Pulitzer Prize winner feels called to Morgan State University

Pulitzer Prize winner E.R. Shipp reflects on the impact of education in her life and her time spent advocating for HBCU students. (Lilli Vehikite)

Before being labeled as “one of New York’s most intelligent, unpredictable and interesting voices,” Etheleen Renee “E.R.” Shipp was a little girl growing up in the South, determined to go beyond the path her mother had mapped out for her.

Going against the expectation to live a simpler life, Shipp picked college over a husband and a job at a paint factory. She made her way to the University of Georgia, where she was named Freshman of the Year before going on to become a New York Times reporter, co-author of “Outrage: The Story Behind the Tawana Brawley Hoax,” a Pulitzer Prize winner and an assistant professor at the Columbia University Graduate School of Journalism. Her achievements and opportunities as a journalist continued to grow. The one opportunity that particularly drew her attention was teaching at Morgan State University, a historically Black university in Baltimore, Maryland.

In April 2022, Shipp hosted three BYU journalism students and a BYU journalism faculty member on a visit to Morgan State. She proved to be a gracious and knowledgeable host, giving her visitors a glimpse into her life as a journalist and her dedication to the Historically Black College and University where she now works.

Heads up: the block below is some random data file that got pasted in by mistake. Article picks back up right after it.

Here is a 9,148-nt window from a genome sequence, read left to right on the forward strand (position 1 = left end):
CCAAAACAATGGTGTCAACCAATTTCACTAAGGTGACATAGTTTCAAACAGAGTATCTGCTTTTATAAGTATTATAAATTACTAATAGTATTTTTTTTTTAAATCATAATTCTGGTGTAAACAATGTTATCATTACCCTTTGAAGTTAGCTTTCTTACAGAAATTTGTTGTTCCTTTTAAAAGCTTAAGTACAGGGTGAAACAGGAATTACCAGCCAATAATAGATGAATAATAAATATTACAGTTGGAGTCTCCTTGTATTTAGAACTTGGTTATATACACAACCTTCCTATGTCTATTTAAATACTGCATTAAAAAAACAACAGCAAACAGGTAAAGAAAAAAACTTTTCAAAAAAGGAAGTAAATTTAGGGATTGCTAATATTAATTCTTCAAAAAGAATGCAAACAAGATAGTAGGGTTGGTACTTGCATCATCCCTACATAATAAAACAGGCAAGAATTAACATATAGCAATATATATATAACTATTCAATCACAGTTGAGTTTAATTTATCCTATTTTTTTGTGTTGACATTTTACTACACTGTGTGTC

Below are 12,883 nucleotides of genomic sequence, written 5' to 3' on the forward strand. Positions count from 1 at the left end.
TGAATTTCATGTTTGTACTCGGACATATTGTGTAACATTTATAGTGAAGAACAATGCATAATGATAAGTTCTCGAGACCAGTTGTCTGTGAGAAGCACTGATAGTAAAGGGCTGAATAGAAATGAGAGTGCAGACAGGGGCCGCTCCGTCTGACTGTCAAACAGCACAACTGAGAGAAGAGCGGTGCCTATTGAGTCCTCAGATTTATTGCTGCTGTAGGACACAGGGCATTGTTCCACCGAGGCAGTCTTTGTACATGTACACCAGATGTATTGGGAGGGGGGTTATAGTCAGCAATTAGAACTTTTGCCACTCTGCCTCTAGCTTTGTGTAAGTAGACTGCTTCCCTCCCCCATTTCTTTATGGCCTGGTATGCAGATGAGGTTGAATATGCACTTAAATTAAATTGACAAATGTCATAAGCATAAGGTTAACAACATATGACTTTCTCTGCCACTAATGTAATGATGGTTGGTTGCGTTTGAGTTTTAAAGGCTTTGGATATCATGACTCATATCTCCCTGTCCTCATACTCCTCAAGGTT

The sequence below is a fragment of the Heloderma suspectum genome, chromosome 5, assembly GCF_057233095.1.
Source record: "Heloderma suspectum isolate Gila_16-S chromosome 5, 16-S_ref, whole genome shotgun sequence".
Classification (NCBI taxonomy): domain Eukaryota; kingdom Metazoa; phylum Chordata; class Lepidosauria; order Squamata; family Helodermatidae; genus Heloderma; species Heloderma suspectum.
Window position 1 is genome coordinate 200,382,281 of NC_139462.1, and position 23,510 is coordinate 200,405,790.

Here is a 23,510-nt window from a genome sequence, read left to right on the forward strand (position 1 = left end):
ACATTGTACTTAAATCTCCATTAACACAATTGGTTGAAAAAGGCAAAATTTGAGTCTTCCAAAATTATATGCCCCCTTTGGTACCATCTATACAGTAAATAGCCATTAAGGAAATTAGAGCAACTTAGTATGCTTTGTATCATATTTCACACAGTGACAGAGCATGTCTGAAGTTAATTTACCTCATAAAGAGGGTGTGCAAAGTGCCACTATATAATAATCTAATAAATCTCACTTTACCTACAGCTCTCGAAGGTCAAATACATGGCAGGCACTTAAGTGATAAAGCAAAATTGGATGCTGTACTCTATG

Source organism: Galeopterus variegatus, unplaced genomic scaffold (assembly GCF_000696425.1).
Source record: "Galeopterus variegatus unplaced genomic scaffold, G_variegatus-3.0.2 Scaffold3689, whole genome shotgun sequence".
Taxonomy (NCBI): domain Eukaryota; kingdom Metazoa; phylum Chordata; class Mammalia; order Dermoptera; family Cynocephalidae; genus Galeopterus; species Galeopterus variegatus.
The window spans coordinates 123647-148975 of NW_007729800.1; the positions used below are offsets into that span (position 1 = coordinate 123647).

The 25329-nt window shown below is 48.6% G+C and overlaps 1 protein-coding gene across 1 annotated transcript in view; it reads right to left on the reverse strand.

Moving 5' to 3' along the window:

Teacher’s impact on students

While reflecting on her own personal experience as a student and the relationship she had with her teachers, Shipp emphasized the impact they had on her career.

“I credit my teachers with putting me on the path to work where I am because they realized that my parents had six kids and that they couldn’t afford or didn’t think it was important to find ways to afford some of those extra things that the teachers would like you to have in school,” Shipp said.

Shipp added that her teachers were the ones who saw her talent in talking and writing, which pushed her into a future in journalism. She explained how this was a career that no one in her family had worked in before, forcing her to blaze her own trail.

The care and support she received as a student has been intentionally passed on to the students in her community. She has opened her home to help those in the journalism program network with others and to teach them more about the possibilities for life and career.

Shipp shared how students are nurtured and encouraged to thrive beyond externally imposed limitations when attending an HBCU.

“They’re gonna be in an environment where they are expected to succeed as opposed to in the predominantly white institution environment where people are questioning whether you’re good and (if) you belong here in subtle ways. You’re led to think that maybe people don’t want you here. That’s not going to be the issue (at HBCUs),” Shipp said.

She explained some of the challenges faced by Black Americans and said that often minority students must push themselves to be twice as good just to be considered equal.